And that brings us to My Spanish Coach. Is this thing a game? Well…

Mostly it’s an educational aid and reference tool with the additon of some minigames to aid you in learning.

There are a total of 8 minigames that let you practice your vocabulary words as you learn them through the lessons. You start out with Multiple Choice but soon you can play Hit-a-Word, Word Search, Flash Cards and many others you will unlock as you progress through the lessons and improve your Spanish. I have a couple of criticisms regarding the minigames. First, I hate the fact that you have to unlock minigames as you progress. Is there really any harm in giving me the Memory game right from the start? With there being only eight games here, having them dribbled out to you is frustrating. I would like to have had all the options available to me from the beginning. And the reason has to do with my second complaint.

The minigames are fairly repetitive and can be boring. The program is structured so that the only way to progress to more advanced lessons is by demonstrating that you know the vocabulary you have learned. And the only way to show you know your lessons is to play the minigames over and over. Each time you complete a minigame, the program determines what words you have mastered and increases your score. Once you reach a high enough score, a new lesson is unlocked.

The problem here is you will have to play these 8 minigames over and over and over. They’re generally fun, especially the first couple of times through. But after you’ve played the word equivalent of Whack-a-Mole ten times you begin to get bored. After you’ve played it fifty times or more you are ready to either kill a real mole or else put the game down. You can choose the difficulty level of the minigames which helps some but even on hard things become boring quickly. There needs to be a larger variety of fun and interesting games to keep the player’s interest. And it would have been nice to have the option of bypassing the minigames for words you already know or have learned quickly.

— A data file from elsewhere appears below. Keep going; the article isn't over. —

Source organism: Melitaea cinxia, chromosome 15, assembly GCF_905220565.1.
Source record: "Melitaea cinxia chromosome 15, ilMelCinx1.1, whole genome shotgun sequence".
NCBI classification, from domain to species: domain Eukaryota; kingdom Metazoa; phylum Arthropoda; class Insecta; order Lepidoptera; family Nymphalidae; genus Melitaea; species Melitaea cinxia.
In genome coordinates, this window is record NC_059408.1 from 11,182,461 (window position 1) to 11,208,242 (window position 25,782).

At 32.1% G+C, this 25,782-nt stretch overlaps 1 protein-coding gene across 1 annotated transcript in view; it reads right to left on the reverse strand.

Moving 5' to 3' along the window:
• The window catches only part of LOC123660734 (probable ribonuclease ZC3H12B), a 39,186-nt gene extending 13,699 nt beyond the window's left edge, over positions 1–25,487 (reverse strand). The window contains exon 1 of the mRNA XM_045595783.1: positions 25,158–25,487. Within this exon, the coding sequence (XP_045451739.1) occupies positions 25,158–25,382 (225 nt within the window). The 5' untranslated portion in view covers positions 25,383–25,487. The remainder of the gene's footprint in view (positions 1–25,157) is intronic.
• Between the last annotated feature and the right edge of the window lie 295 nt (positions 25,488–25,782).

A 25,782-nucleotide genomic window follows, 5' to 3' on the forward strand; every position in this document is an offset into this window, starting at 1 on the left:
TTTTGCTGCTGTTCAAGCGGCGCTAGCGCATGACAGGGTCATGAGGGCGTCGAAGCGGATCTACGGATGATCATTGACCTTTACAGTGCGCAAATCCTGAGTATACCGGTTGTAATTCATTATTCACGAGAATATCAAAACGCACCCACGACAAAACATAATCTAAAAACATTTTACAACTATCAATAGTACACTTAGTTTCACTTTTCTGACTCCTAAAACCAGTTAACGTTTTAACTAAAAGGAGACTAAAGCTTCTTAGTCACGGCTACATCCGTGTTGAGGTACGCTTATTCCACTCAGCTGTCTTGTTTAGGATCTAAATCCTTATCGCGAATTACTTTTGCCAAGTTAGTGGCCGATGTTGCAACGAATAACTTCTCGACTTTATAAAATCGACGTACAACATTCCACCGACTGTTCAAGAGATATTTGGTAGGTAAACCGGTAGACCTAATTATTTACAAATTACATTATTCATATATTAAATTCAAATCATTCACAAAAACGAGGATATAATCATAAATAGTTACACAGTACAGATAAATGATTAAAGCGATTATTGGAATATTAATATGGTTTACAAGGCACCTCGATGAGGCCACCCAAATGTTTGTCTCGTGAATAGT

Can a $30 Nintendo DS game teach you a language? There are sophisticated learning systems out there that propose to teach you a language and cost ten times as much, so is it fair to expect My Spanish Coach to make you fluent? Not really… but then again the game does advertise that you can “learn Spanish in only 15 minutes a day” so we have to expect something from it. My Spanish Coach will definitely do a great job of helping you learn vocabulary and basic phrases. Once you’ve finished the game, you’ll be familiar with a lot of words but you’ll be hard pressed to carry on a conversation or be able to watch a Spanish movie without the subtitles on. Still, this is a good way to begin or to improve your Spanish and it might be a good adjunct to a high school or college class.

The game does have some replay value as it allows you to review lessons and also contains a dictionary, phrasebook and a sketchpad. In theory, you could carry your DS with you to a Spanish-speaking country and use the phrasebook and dictionary to interact and navigate your way around. Hopefully My Spanish Coach would create enough interest in the language to prompt someone to take classes and further their learning.

Ron Burke is the Editor in Chief for Gaming Trend. Currently living in Fort Worth, Texas, Ron is an old-school gamer who enjoys CRPGs, action/adventure, platformers, music games, and has recently gotten into tabletop gaming. Ron is also a fourth degree black belt, with a Master's rank in Matsumura Seito Shōrin-ryū, Moo Duk Kwan Tang Soo Do, Universal Tang Soo Do Alliance, and International Tang Soo Do Federation. He also holds ranks in several other styles in his search to be a well-rounded fighter. Ron has been married to Gaming Trend Editor, Laura Burke, for 21 years. They have three dogs - Pazuzu (Irish Terrier), Atë, and Calliope (both Australian Kelpie/Pit Bull mixes).